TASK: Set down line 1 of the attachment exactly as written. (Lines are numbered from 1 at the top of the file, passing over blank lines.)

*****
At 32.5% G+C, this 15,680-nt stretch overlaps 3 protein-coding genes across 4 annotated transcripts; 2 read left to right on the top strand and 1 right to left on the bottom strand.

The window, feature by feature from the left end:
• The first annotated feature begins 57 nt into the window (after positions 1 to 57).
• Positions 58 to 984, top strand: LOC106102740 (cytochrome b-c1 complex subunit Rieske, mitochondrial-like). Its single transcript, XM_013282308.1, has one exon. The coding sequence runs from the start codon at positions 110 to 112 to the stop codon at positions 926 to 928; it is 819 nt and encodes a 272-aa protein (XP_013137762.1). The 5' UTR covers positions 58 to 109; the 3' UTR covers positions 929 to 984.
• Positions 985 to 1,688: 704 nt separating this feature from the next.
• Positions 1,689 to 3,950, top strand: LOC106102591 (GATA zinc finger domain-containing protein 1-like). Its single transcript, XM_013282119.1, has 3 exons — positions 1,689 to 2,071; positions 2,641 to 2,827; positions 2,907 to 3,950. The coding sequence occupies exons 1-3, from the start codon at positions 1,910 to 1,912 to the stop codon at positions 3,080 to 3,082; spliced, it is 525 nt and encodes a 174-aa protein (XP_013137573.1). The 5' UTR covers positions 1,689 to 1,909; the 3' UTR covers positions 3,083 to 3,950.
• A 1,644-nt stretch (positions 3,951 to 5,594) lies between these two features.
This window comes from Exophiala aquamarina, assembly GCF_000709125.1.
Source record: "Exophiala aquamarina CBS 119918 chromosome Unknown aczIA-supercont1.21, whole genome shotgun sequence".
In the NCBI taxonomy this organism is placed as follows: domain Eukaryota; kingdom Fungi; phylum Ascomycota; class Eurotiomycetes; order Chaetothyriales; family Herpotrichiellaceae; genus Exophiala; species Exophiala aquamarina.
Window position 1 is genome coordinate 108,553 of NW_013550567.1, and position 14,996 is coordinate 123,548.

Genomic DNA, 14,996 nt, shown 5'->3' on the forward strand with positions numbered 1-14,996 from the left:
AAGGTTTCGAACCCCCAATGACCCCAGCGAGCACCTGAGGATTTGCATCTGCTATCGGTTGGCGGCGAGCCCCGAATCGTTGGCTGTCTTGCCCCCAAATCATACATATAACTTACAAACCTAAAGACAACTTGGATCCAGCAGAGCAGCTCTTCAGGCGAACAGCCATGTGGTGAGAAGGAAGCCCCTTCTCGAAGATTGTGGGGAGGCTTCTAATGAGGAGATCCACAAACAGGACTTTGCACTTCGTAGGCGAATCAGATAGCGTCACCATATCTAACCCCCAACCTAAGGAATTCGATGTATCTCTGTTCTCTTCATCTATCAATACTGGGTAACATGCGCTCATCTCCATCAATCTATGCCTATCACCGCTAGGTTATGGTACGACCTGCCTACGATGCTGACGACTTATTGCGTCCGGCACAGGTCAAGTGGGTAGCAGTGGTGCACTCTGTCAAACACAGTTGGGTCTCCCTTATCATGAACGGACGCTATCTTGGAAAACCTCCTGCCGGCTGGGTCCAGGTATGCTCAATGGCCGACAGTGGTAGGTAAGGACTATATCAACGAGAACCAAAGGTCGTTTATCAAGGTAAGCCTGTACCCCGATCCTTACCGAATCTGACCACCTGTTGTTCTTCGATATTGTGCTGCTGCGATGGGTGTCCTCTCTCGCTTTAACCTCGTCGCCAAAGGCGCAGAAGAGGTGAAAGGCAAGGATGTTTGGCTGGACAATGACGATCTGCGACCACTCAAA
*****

At 32.5% G+C, this 15,680-nt stretch overlaps 3 protein-coding genes across 4 annotated transcripts; 2 read left to right on the top strand and 1 right to left on the bottom strand.